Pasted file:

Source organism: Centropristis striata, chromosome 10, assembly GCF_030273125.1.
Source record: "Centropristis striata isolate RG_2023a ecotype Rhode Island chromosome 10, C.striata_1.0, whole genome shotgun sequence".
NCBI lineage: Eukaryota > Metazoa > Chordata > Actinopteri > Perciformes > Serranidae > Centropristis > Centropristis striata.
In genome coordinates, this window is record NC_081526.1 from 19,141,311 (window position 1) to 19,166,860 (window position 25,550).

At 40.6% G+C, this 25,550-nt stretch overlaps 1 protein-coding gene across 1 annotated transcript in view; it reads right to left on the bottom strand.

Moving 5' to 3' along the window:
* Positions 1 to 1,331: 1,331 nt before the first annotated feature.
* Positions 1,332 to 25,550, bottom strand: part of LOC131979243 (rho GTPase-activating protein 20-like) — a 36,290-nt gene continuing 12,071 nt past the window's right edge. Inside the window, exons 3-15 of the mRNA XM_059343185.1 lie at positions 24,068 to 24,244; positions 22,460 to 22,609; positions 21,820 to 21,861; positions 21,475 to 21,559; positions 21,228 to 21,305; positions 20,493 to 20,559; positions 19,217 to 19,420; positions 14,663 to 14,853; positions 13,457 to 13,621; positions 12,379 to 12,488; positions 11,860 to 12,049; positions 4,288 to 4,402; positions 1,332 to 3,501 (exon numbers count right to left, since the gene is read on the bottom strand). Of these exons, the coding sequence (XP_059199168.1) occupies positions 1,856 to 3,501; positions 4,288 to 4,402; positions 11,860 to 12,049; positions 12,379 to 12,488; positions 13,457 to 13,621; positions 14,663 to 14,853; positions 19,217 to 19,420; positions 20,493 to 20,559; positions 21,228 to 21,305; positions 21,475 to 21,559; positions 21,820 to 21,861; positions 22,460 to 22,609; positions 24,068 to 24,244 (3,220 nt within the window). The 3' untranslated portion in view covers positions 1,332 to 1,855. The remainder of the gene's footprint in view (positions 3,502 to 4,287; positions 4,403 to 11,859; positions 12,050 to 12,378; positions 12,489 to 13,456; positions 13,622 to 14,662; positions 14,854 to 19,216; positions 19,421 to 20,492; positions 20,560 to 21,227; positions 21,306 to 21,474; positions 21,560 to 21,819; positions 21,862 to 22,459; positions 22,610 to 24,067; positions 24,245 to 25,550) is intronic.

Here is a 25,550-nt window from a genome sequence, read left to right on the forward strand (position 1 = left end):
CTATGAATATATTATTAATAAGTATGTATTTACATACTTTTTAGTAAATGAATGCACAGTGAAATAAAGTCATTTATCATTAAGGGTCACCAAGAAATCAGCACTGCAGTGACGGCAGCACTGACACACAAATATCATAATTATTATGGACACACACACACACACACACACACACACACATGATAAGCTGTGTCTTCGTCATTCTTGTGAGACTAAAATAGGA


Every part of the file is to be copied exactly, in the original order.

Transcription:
Source organism: Centropristis striata, chromosome 10, assembly GCF_030273125.1.
Source record: "Centropristis striata isolate RG_2023a ecotype Rhode Island chromosome 10, C.striata_1.0, whole genome shotgun sequence".
NCBI lineage: Eukaryota > Metazoa > Chordata > Actinopteri > Perciformes > Serranidae > Centropristis > Centropristis striata.
In genome coordinates, this window is record NC_081526.1 from 19,141,311 (window position 1) to 19,166,860 (window position 25,550).

At 40.6% G+C, this 25,550-nt stretch overlaps 1 protein-coding gene across 1 annotated transcript in view; it reads right to left on the bottom strand.

Moving 5' to 3' along the window:
* Positions 1 to 1,331: 1,331 nt before the first annotated feature.
* Positions 1,332 to 25,550, bottom strand: part of LOC131979243 (rho GTPase-activating protein 20-like) — a 36,290-nt gene continuing 12,071 nt past the window's right edge. Inside the window, exons 3-15 of the mRNA XM_059343185.1 lie at positions 24,068 to 24,244; positions 22,460 to 22,609; positions 21,820 to 21,861; positions 21,475 to 21,559; positions 21,228 to 21,305; positions 20,493 to 20,559; positions 19,217 to 19,420; positions 14,663 to 14,853; positions 13,457 to 13,621; positions 12,379 to 12,488; positions 11,860 to 12,049; positions 4,288 to 4,402; positions 1,332 to 3,501 (exon numbers count right to left, since the gene is read on the bottom strand). Of these exons, the coding sequence (XP_059199168.1) occupies positions 1,856 to 3,501; positions 4,288 to 4,402; positions 11,860 to 12,049; positions 12,379 to 12,488; positions 13,457 to 13,621; positions 14,663 to 14,853; positions 19,217 to 19,420; positions 20,493 to 20,559; positions 21,228 to 21,305; positions 21,475 to 21,559; positions 21,820 to 21,861; positions 22,460 to 22,609; positions 24,068 to 24,244 (3,220 nt within the window). The 3' untranslated portion in view covers positions 1,332 to 1,855. The remainder of the gene's footprint in view (positions 3,502 to 4,287; positions 4,403 to 11,859; positions 12,050 to 12,378; positions 12,489 to 13,456; positions 13,622 to 14,662; positions 14,854 to 19,216; positions 19,421 to 20,492; positions 20,560 to 21,227; positions 21,306 to 21,474; positions 21,560 to 21,819; positions 21,862 to 22,459; positions 22,610 to 24,067; positions 24,245 to 25,550) is intronic.

Here is a 25,550-nt window from a genome sequence, read left to right on the forward strand (position 1 = left end):
CTATGAATATATTATTAATAAGTATGTATTTACATACTTTTTAGTAAATGAATGCACAGTGAAATAAAGTCATTTATCATTAAGGGTCACCAAGAAATCAGCACTGCAGTGACGGCAGCACTGACACACAAATATCATAATTATTATGGACACACACACACACACACACACACACACACATGATAAGCTGTGTCTTCGTCATTCTTGTGAGACTAAAATAGGA